HONG KONG -- China's flagship Belt and Road initiative is having a limited impact on infrastructure development across Asia, according to an executive at one of the largest Western transportation companies active in the region.
"I think the implementation has been slower than what had been expected in the beginning," Gregory Enjalbert, vice-president of Bombardier Transportation's Asia-Pacific rail control solutions, told the Nikkei Asian Review in a recent interview.
"In most places, [there] has not been much of an impact at this point," said Bangkok-based Enjalbert. "I think there is still a lot to be done in terms of real project implementation."
Chinese President Xi Jinping unveiled the Belt and Road plan with great fanfare five and half years ago. Beijing says it wants to enhance regional connectivity through a infrastructure network that links swathes of Asia, Africa and Europe with highways, rail lines, ports and other projects. But critics say it is an attempt by China to boost its global dominance, and a number of countries are becoming increasingly concerned about being lured into debt traps.
For its part, Bombardier has been supplying trains and signaling systems for metro and rail systems across the region, including projects in India, Singapore, Indonesia, Australia, the Philippines and Malaysia. The Canadian company generated $1.14 billion from such contracts in the region last year, up 7.1% from 2017.
In Enjalbert's view, the slow pace of progress with BRI projects is partly because of the complexity of such large-scale programs and the number of parties involved.
"Establishing new infrastructure projects is always a challenging undertaking that can be impacted by many different factors," Enjalbert said.
Chinese planners are used to the country's own controlled environment for infrastructure development and have often found it difficult to adapt widely varying conditions elsewhere.
A Belt and Road project to build a high-speed rail line between Jakarta and the Indonesian city of Bandung has been hindered by issues with land acquisition and budget overruns, Enjalbert noted. Last year's national election in Malaysia brought to power a government that put BRI rail projects on hold. And the start of work on a planned high-speed line from Bangkok to Thailand's northern border has been held up by slow progress on financial and other arrangements.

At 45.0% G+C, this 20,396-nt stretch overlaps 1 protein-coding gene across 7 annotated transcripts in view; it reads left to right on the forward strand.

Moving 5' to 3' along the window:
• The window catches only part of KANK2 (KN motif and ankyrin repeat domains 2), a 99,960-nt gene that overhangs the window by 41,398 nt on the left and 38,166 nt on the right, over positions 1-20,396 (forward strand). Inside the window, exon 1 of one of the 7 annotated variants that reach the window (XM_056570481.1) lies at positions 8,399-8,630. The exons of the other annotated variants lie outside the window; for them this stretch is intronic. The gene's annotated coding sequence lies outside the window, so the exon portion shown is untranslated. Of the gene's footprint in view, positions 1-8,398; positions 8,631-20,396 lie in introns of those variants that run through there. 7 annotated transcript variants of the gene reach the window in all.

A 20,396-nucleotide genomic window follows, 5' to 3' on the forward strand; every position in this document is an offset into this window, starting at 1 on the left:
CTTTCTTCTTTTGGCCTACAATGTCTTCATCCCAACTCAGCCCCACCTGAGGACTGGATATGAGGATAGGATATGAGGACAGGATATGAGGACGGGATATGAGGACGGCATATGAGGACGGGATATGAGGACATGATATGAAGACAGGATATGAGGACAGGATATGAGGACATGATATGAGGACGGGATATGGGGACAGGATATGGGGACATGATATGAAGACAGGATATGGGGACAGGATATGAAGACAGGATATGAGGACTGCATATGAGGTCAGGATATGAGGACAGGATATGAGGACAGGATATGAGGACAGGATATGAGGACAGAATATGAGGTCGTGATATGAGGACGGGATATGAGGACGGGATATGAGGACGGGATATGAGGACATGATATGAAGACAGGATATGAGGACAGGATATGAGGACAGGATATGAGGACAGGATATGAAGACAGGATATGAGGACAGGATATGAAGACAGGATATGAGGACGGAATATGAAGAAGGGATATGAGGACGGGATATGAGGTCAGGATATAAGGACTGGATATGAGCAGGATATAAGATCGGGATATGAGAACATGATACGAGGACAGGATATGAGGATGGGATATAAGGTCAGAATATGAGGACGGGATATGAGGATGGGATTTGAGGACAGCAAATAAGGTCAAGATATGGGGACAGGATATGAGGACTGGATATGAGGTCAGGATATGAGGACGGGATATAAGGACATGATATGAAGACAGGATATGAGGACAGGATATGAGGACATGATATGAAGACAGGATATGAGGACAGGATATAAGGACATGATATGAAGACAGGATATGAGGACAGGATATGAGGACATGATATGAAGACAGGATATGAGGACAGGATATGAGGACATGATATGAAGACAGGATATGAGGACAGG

"I think the approach is very much country by country," Enjalbert said. "Some [countries] have backed away from it, some have embraced it," he added, citing Pakistan as an example of where projects have made progress.
"Anything which is about creating a lot of infrastructure, actually increasing the infrastructure in the region and connecting the different countries, I think is a good initiative," he said. "Most of the investment is to come. I think in terms of how [the BRI] has impacted us, it's not so much so far."
A key issue in the trade tensions between Beijing and Washington has been the Chinese practice of requiring foreign companies to transfer technologies to local partners as the price of market access. Such transfers by Bombardier and other foreign train makers are seen to have helped create formidable Chinese producers like CRRC that are now beating them to contracts in foreign markets.
Bombardier operates in China through six joint ventures, including one with CRRC.
"The level playing field is there [in China's domestic market] but it is a difficult one because Chinese companies have developed a lot in the past few years," Enjalbert said. "We are the most successful Western company in the railway [area] in China."